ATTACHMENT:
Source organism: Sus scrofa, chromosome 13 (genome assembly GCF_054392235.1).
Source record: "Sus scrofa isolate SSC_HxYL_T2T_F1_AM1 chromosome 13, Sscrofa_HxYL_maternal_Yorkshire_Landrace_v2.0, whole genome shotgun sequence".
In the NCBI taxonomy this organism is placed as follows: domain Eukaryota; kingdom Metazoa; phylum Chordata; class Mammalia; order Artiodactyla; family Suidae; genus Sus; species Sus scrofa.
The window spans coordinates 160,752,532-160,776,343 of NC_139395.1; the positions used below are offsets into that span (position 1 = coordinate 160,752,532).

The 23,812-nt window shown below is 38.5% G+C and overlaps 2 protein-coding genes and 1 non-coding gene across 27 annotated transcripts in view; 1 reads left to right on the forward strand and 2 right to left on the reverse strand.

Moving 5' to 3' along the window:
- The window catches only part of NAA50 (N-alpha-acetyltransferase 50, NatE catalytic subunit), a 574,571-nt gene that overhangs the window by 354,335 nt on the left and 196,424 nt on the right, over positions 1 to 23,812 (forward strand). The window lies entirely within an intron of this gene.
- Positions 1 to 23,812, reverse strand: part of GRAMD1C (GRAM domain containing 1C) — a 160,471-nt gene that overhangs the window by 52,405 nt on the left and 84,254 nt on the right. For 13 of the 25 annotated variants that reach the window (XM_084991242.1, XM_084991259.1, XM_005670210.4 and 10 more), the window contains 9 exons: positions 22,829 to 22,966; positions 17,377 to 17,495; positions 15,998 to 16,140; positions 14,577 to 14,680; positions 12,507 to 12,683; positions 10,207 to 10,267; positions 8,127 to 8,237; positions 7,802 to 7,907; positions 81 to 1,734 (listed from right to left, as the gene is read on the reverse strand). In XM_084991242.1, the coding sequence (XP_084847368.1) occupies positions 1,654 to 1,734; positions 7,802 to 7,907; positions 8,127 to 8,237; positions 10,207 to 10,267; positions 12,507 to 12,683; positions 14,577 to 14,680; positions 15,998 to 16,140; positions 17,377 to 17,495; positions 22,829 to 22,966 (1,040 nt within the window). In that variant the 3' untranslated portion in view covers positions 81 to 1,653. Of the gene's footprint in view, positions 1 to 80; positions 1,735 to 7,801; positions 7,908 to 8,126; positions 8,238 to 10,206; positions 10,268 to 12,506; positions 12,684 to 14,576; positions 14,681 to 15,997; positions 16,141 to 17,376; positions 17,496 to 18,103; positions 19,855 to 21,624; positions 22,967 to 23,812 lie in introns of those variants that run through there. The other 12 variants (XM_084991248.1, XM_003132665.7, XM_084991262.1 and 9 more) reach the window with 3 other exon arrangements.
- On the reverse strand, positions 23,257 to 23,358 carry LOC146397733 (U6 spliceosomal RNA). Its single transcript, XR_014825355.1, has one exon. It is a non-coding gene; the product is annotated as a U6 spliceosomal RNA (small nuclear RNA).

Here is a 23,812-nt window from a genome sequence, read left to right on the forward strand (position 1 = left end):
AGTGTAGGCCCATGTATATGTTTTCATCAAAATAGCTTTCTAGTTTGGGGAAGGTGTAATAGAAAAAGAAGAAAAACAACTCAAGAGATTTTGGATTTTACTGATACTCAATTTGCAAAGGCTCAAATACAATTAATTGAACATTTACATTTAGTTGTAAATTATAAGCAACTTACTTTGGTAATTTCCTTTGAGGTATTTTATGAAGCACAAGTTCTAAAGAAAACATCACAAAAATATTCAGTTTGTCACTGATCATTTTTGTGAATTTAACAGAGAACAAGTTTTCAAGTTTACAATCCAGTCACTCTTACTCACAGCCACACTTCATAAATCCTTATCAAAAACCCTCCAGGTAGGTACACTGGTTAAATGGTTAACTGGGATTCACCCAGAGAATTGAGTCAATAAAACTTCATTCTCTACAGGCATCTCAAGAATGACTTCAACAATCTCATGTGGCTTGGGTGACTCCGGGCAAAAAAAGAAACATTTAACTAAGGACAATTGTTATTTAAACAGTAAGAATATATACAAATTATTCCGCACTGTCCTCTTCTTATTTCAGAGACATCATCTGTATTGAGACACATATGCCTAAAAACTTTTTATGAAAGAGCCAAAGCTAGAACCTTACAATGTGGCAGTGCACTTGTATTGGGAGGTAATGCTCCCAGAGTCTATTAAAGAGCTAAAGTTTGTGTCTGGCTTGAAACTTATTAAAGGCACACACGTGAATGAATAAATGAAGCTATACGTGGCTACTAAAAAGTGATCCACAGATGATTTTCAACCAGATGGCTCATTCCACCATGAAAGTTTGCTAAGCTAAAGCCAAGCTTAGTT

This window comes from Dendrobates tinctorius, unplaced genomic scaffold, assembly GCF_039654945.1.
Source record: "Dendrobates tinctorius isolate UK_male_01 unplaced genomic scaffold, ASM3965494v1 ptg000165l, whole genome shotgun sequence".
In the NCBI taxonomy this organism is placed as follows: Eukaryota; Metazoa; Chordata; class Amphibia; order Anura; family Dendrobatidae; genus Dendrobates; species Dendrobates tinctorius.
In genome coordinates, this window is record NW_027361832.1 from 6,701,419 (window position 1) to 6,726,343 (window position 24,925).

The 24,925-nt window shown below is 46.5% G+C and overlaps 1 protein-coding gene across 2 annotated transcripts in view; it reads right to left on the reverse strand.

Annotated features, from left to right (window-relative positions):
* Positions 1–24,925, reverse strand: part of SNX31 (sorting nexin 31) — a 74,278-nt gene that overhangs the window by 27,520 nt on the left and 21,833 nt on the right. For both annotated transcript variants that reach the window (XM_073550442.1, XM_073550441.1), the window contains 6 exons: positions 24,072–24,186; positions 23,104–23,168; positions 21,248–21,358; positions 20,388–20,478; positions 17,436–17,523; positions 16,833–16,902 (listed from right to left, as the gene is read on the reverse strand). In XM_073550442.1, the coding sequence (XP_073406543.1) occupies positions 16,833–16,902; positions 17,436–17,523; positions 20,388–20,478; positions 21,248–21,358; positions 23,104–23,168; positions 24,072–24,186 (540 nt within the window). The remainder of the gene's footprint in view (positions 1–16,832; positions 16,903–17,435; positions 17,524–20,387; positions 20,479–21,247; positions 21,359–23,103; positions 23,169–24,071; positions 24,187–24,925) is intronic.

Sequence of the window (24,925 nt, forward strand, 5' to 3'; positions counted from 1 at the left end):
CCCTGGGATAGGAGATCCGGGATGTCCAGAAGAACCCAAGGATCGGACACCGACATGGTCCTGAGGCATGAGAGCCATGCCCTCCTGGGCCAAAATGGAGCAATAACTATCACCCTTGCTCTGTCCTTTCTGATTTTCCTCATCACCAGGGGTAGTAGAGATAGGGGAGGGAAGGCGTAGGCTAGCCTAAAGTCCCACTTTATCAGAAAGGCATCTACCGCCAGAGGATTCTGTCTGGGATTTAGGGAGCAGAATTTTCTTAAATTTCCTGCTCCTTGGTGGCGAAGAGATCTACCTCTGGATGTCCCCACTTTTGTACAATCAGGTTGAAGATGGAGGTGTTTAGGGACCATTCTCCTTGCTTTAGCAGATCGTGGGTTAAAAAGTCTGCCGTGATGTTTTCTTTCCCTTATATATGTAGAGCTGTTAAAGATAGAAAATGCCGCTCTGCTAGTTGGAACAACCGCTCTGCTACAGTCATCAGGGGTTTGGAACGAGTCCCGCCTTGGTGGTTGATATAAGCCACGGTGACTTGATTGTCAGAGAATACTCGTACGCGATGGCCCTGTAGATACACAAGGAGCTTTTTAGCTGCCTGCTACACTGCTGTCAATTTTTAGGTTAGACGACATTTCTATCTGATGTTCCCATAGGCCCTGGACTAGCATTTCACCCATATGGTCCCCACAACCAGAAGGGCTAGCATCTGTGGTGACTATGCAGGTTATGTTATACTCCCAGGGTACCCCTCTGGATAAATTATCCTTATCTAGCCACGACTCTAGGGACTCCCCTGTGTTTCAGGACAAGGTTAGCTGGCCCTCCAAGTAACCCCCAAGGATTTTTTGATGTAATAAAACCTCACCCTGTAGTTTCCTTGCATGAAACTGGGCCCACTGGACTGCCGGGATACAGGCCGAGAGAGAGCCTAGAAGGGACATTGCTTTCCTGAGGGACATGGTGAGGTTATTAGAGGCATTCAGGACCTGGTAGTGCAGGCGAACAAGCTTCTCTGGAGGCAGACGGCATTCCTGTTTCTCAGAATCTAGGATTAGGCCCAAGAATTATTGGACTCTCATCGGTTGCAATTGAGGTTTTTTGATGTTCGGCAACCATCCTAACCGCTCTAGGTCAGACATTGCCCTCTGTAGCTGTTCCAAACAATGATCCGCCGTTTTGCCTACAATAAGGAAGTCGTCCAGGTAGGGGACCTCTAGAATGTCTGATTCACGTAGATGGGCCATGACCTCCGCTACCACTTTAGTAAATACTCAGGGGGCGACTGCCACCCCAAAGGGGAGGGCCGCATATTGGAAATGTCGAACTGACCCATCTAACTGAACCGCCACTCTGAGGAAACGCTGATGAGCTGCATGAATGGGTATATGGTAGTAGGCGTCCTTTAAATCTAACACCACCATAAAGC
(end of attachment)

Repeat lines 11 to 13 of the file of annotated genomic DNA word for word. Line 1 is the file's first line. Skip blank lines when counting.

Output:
AGTGTAGGCCCATGTATATGTTTTCATCAAAATAGCTTTCTAGTTTGGGGAAGGTGTAATAGAAAAAGAAGAAAAACAACTCAAGAGATTTTGGATTTTACTGATACTCAATTTGCAAAGGCTCAAATACAATTAATTGAACATTTACATTTAGTTGTAAATTATAAGCAACTTACTTTGGTAATTTCCTTTGAGGTATTTTATGAAGCACAAGTTCTAAAGAAAACATCACAAAAATATTCAGTTTGTCACTGATCATTTTTGTGAATTTAACAGAGAACAAGTTTTCAAGTTTACAATCCAGTCACTCTTACTCACAGCCACACTTCATAAATCCTTATCAAAAACCCTCCAGGTAGGTACACTGGTTAAATGGTTAACTGGGATTCACCCAGAGAATTGAGTCAATAAAACTTCATTCTCTACAGGCATCTCAAGAATGACTTCAACAATCTCATGTGGCTTGGGTGACTCCGGGCAAAAAAAGAAACATTTAACTAAGGACAATTGTTATTTAAACAGTAAGAATATATACAAATTATTCCGCACTGTCCTCTTCTTATTTCAGAGACATCATCTGTATTGAGACACATATGCCTAAAAACTTTTTATGAAAGAGCCAAAGCTAGAACCTTACAATGTGGCAGTGCACTTGTATTGGGAGGTAATGCTCCCAGAGTCTATTAAAGAGCTAAAGTTTGTGTCTGGCTTGAAACTTATTAAAGGCACACACGTGAATGAATAAATGAAGCTATACGTGGCTACTAAAAAGTGATCCACAGATGATTTTCAACCAGATGGCTCATTCCACCATGAAAGTTTGCTAAGCTAAAGCCAAGCTTAGTT

This window comes from Dendrobates tinctorius, unplaced genomic scaffold, assembly GCF_039654945.1.
Source record: "Dendrobates tinctorius isolate UK_male_01 unplaced genomic scaffold, ASM3965494v1 ptg000165l, whole genome shotgun sequence".